Lawless comes from a historical novel, “The Wettest County in the World.” It’s the story of three brothers in Prohibition era Franklin County, Virginia. “Forrest Bondurant” (Tom Hardy) is the family’s leader, while his brothers “Howard Bondurant” (Jason Clarke) and “Jack Bondurant” (Shia LaBeouf) follow his lead. They are in the moonshine business and “Cricket” (Dane DeHaan) has a knack for brewing up some of the best ‘shine around.
Moonshine is a big business when the film opens and there are a lot of people involved in the ‘shine trade in Franklin County.
The local cops have no issue with the Bondurants or anyone else engaged in the moonshine business until a new special deputy comes to town. “Charlie Rakes” (Guy Pearce) is from the big city and is in cahoots with a new prosecutor, “Mason Wardell” (Tim Tolin), who has designs on taking a cut from every single bottle of moonshine produced in the area that he considers his. The other bootleggers making ‘shine fall in line fairly quickly, but the Bondurants just aren’t interested in Wardell or his henchman Rakes. They don’t feel the need to share any of their hard-earned profits, and intimidated easily.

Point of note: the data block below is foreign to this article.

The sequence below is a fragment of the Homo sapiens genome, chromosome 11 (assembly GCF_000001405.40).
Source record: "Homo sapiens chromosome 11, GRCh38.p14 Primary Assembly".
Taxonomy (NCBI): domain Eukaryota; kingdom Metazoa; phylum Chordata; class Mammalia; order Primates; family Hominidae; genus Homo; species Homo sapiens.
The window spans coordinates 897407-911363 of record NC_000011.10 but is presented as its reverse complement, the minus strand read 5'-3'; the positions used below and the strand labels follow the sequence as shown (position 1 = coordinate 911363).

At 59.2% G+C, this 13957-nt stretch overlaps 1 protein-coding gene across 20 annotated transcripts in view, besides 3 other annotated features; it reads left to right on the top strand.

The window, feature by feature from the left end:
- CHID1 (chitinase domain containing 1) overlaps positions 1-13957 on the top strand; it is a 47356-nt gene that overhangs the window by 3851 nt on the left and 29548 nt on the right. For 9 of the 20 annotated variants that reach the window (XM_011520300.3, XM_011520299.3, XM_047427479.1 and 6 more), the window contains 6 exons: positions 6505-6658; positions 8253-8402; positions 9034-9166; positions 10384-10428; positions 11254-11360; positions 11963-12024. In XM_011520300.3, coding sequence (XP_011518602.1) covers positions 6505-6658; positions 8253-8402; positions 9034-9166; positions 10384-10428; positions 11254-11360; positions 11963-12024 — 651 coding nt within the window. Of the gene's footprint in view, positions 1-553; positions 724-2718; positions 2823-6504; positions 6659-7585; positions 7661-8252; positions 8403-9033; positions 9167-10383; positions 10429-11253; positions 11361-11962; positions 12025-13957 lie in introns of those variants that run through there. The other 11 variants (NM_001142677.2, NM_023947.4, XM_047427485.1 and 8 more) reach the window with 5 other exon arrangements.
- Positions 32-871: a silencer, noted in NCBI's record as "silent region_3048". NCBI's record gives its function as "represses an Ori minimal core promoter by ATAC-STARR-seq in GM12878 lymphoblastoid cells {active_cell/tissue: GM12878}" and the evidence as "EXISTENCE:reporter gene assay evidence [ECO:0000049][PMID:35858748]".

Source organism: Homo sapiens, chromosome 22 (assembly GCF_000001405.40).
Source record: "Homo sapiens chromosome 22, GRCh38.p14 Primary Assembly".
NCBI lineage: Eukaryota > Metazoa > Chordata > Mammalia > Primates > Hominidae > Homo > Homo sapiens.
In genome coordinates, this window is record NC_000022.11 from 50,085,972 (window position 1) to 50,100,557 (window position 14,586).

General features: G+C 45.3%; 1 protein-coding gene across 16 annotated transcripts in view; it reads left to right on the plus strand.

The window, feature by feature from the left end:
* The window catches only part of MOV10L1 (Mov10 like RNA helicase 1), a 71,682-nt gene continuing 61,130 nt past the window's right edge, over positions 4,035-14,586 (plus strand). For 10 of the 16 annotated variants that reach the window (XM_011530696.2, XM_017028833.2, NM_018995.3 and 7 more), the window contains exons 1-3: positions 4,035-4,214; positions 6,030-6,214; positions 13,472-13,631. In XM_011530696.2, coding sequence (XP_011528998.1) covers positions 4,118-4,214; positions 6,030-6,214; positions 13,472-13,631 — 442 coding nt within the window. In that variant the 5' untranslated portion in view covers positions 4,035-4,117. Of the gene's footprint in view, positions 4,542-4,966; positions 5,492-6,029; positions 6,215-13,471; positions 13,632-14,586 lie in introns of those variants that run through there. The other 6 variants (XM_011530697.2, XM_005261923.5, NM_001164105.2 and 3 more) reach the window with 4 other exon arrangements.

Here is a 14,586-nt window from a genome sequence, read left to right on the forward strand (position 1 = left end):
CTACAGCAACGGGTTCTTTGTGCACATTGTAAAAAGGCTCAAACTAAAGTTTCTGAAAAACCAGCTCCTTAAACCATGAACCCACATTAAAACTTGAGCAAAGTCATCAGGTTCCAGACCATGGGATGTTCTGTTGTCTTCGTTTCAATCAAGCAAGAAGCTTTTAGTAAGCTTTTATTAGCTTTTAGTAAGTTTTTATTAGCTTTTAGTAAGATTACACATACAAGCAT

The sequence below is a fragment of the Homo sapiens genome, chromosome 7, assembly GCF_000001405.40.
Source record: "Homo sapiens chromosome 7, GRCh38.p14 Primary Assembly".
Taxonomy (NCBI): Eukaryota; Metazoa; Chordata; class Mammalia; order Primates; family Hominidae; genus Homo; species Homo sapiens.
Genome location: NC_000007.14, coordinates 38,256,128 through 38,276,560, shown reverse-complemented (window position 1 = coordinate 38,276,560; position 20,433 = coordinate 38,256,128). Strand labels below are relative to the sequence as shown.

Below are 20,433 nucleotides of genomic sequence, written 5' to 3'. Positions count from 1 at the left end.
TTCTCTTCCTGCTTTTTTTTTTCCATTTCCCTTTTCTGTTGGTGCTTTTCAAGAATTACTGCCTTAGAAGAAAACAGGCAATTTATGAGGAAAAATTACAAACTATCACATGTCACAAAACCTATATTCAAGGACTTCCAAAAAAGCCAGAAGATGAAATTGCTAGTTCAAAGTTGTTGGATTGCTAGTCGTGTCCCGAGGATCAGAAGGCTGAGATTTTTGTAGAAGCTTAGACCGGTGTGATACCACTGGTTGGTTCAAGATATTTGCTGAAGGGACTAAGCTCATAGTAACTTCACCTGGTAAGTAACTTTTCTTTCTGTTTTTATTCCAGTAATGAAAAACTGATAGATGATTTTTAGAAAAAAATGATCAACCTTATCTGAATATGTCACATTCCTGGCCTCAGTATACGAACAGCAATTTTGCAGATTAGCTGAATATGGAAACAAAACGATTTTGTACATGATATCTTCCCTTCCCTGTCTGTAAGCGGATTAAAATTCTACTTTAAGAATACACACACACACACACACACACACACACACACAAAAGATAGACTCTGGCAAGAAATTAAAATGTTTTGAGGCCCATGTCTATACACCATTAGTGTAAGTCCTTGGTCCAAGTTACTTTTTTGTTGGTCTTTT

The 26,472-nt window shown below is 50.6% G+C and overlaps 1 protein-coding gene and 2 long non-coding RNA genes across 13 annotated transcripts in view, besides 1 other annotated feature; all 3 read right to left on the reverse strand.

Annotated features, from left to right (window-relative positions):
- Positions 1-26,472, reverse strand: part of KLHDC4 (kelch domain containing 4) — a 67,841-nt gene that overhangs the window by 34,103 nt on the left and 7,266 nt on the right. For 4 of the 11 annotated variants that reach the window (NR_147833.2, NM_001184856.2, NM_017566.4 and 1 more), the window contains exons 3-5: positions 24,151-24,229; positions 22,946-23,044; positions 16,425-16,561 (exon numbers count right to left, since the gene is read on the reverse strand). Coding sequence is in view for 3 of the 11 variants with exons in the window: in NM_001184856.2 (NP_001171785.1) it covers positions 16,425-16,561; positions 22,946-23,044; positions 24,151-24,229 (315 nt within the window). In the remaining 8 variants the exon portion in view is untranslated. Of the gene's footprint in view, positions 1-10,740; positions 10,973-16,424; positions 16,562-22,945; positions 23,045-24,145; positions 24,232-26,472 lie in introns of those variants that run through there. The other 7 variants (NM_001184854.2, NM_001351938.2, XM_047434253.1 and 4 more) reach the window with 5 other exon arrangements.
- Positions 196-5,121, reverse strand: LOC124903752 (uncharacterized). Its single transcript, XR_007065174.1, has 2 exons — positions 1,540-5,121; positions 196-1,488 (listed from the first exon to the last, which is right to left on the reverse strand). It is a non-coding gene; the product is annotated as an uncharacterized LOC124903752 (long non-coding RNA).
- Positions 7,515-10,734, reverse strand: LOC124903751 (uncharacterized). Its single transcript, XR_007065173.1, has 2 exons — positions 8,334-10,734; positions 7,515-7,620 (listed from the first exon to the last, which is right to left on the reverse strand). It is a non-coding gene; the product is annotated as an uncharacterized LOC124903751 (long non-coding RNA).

Jack wants to strike out on his own, to make something of himself, because he wants to impress a girl, “Bertha Minnix” (Mia Wasikowska). She’s the preacher’s daughter and the preacher doesn’t want this man courting his daughter. Bertha is definitely attracted to Jack, but isn’t sure what to make of his involvement in his “trade.” She seems to want a church-going, God-fearing man. In spite of that, Jack’s ability to provide a better life proves attractive to young Bertha.
Soon the Bondurants are operating a major moonshine distillery hidden in the backwoods where Rakes and his men can’t find it, and all seems to be going just fine. But there will be a reckoning between the Bondurants and Rakes and Jack ends up blamed for problems that arise.
There are three good performances in this film.
Hardy is practically perfect as Forrest Bondurant, a man with no fear of anyone else on the planet, and who expects everyone else to fear him. Quiet, soft-spoken but with a serious reserve of inner strength. Pearce is over the top as Rakes, but that’s how he was directed, how the role was written, and he does it well. And the beautiful Jessica Chastain is great as the woman who wants to be the lady behind the man in power, and will bide her time until opportunity presents itself.
But Shia LaBeouf is woefully miscast here and it shows in how he handles the part he plays. The story is alright, the action more than adequate, but you can predict much of what is going to happen and who it will happen to – even if you didn’t read the novel. With a better actor playing Jack, this could have been a real winner.